Re: Heads up on School Night (LONG)
Mark Ray (info@EAGLEBOOK.COM)
Mon, 21 Jul 1997 09:45:33 +0000
Here are a few thoughts on School Night from my D.E. days (in no particular
1. People come to School Night to sign up. They've already decided to join,
so they don't need a sales pitch. Keep the meeting as brief as possible
(under 45 minutes) and focus on why you're there. If people want to stay
afterwards and ask questions, that's fine; but end the formal meeting as
quickly as possible.
2. Leave the jargon, complicated details, gossip, and war stories for a
later time. These people are joining a den and a pack--not a district or a
council--so just focus on pack-level terms. They're joining in August or
September, so don't focus on day camp, resident camp, Summertime Pack
Award, how our dens might weekly through the school year but then just meet
monthly during the summer, etc.
3. Have a packet for each family that includes the year's calendar, key
leader phone numbers, a page or two of general Cub Scout info, etc. That
way they have the key information in writing, in case they have to leave
early or miss something you say.
4. Have a sign-in sheet at the door and get everyone's name and phone
number. Thay way you can contact people who don't sign up for whatever
5. If people want to sign up and leave, let them. You can fill them in
later on the details they missed. Don't turn them off to Cub Scouting
because they have to endure a 90-minute meeting just to sign their kid up.
6. Explicitly tell people what they should do next (e.g., buy a Wolf book,
come to the pack meeting next Thursday, etc.). Don't assume that they can
extract the critical few details from the mass of information they'll
7. Recruiting den leaders at School Night is a delicate process. Remember,
these people don't understand (yet) that Scouting is a family activity. To
them, signing up for Cub Scouting is no different than signing up for
baseball. They assume you already have leaders in place and all they need
to do is pay. Gently disabuse them of this notion.
8. Have a date/time/location for Fast Start training scheduled in advance.
Gather your new leaders briefly at School Night and announce this training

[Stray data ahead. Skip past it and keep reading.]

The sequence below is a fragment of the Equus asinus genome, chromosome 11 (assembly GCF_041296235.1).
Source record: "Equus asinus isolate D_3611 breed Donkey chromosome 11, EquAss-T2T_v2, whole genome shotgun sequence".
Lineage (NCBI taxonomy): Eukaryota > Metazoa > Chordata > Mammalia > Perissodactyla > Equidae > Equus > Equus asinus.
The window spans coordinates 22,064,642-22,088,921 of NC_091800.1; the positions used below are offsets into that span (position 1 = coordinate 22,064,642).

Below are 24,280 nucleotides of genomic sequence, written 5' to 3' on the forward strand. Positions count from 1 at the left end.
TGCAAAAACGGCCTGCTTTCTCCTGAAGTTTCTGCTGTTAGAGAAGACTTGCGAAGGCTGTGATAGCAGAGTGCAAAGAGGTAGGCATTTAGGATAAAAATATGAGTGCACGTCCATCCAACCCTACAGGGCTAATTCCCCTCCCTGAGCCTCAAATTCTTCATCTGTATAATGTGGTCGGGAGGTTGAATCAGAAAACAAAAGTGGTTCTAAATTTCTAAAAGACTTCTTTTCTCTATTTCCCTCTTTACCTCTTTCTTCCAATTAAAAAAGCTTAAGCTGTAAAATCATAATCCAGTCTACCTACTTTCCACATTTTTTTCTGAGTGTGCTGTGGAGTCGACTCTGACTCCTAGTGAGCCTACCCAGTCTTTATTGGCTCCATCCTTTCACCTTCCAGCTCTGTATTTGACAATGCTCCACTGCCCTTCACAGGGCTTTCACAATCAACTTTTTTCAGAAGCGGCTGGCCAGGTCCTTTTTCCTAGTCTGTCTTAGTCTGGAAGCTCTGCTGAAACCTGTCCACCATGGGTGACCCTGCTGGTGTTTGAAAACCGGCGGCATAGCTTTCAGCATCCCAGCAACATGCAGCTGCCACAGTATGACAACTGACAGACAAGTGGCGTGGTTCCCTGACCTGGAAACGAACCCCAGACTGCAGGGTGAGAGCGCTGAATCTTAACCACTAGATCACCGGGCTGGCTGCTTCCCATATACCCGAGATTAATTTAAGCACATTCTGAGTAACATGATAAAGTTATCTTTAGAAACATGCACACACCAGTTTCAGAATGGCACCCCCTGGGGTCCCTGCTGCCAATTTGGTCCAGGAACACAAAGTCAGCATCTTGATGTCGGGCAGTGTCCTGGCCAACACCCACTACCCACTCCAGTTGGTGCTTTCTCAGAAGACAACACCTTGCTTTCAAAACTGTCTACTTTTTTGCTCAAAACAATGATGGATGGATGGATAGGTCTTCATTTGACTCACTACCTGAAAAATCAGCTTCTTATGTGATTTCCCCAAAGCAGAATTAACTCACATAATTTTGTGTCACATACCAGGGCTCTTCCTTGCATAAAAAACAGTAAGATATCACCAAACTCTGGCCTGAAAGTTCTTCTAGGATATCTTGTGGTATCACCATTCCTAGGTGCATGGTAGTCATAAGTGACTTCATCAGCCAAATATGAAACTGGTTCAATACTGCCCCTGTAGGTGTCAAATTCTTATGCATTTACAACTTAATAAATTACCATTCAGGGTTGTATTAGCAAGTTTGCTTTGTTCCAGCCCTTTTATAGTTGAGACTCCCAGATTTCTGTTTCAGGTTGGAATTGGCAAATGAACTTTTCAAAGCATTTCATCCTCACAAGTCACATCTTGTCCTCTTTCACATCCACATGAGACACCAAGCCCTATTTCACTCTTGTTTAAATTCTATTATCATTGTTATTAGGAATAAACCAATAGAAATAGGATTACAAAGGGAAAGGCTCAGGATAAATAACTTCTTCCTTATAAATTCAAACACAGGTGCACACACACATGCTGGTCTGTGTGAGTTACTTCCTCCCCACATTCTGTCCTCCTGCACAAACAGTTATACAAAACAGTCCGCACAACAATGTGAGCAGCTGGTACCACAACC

date. Don't worry about basic training (unless it's the following week),
roundtable, Pow Wow, or Wood Badge. Just get them to Fast Start and get
their den meetings going. (Some people think it's reassuring to explain all
the training opportunities that are available--I think doing so makes
people think the job is just too complicated.)
9. Well before School Night, confirm the leadership and membership of your
existing dens. (In fact, they should start holding meetings even before
School Night.) Also make sure as many pack leadership positions as possible
are already filled. That way, on School Night you can concentrate on
filling existing dens and creating new dens. You'll know exactly what you
have and what you need. Current Scouts need not attend School Night to sign
9. Displays are great because they tell the Scouting story without taking
time out from your meeting. Plus, pictures and pinewood derby cars are more
effective than speeches.
10. Have a pre-opening activity for those who arrive early (something
simple like a Cub Scout word search).
11. Have plenty of pens, tons of applications, and spare change.
12. Have lots of leaders around in uniform to answer questions and direct
13. As for money, just focus on the basic registration and Boys' Life fees
at School Night; this is probably the amount that the council puts on its
flyers. You can explain that the pack charges dues and that there are fees
for certain activities, but leave the details till later.
14. Have displays and other promotions in the school in the days leading up
to School Night. Have boys wear uniforms one day or raise the flag or lead
the Pledge on the school's morning TV news.
15. Ask your leaders to think back to the School Night where they signed
up. What were their expectations? What did they need to know? What was good
and bad about the School Night they attended?
Well, that's probably more than you wanted to know. Hopefully these ideas
will help you have a GREAT School Night this year!
(These are my thoughts only, and I'm sure some people will disagree--no
Terry Howerton Sakima Group, Inc. SCOUTER Magazine Kansas City